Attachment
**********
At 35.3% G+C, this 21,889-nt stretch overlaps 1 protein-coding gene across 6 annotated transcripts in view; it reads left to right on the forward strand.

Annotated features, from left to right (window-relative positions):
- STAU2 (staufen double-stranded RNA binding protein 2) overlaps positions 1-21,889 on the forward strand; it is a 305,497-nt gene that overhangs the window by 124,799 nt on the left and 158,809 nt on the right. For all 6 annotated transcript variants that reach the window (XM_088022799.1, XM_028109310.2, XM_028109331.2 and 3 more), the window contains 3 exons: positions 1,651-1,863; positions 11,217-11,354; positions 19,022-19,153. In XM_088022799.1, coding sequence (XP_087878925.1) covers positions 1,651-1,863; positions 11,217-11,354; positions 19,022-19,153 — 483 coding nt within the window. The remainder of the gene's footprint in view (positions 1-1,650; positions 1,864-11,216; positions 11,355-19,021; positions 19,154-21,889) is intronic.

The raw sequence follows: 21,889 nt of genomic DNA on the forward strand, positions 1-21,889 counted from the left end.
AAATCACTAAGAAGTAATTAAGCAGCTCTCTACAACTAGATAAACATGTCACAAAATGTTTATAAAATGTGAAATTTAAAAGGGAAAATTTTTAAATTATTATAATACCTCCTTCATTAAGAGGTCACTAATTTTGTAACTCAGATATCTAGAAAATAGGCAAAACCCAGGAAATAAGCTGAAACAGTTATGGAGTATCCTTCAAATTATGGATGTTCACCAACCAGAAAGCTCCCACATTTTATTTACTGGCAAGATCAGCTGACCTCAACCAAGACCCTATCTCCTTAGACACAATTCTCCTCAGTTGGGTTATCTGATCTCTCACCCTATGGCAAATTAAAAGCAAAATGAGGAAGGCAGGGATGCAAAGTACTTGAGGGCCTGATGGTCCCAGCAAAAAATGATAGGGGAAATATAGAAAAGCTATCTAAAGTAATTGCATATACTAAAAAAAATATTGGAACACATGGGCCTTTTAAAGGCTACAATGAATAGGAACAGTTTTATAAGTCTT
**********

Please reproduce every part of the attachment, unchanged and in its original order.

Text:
At 35.3% G+C, this 21,889-nt stretch overlaps 1 protein-coding gene across 6 annotated transcripts in view; it reads left to right on the forward strand.

Annotated features, from left to right (window-relative positions):
- STAU2 (staufen double-stranded RNA binding protein 2) overlaps positions 1-21,889 on the forward strand; it is a 305,497-nt gene that overhangs the window by 124,799 nt on the left and 158,809 nt on the right. For all 6 annotated transcript variants that reach the window (XM_088022799.1, XM_028109310.2, XM_028109331.2 and 3 more), the window contains 3 exons: positions 1,651-1,863; positions 11,217-11,354; positions 19,022-19,153. In XM_088022799.1, coding sequence (XP_087878925.1) covers positions 1,651-1,863; positions 11,217-11,354; positions 19,022-19,153 — 483 coding nt within the window. The remainder of the gene's footprint in view (positions 1-1,650; positions 1,864-11,216; positions 11,355-19,021; positions 19,154-21,889) is intronic.

The raw sequence follows: 21,889 nt of genomic DNA on the forward strand, positions 1-21,889 counted from the left end.
AAATCACTAAGAAGTAATTAAGCAGCTCTCTACAACTAGATAAACATGTCACAAAATGTTTATAAAATGTGAAATTTAAAAGGGAAAATTTTTAAATTATTATAATACCTCCTTCATTAAGAGGTCACTAATTTTGTAACTCAGATATCTAGAAAATAGGCAAAACCCAGGAAATAAGCTGAAACAGTTATGGAGTATCCTTCAAATTATGGATGTTCACCAACCAGAAAGCTCCCACATTTTATTTACTGGCAAGATCAGCTGACCTCAACCAAGACCCTATCTCCTTAGACACAATTCTCCTCAGTTGGGTTATCTGATCTCTCACCCTATGGCAAATTAAAAGCAAAATGAGGAAGGCAGGGATGCAAAGTACTTGAGGGCCTGATGGTCCCAGCAAAAAATGATAGGGGAAATATAGAAAAGCTATCTAAAGTAATTGCATATACTAAAAAAAATATTGGAACACATGGGCCTTTTAAAGGCTACAATGAATAGGAACAGTTTTATAAGTCTT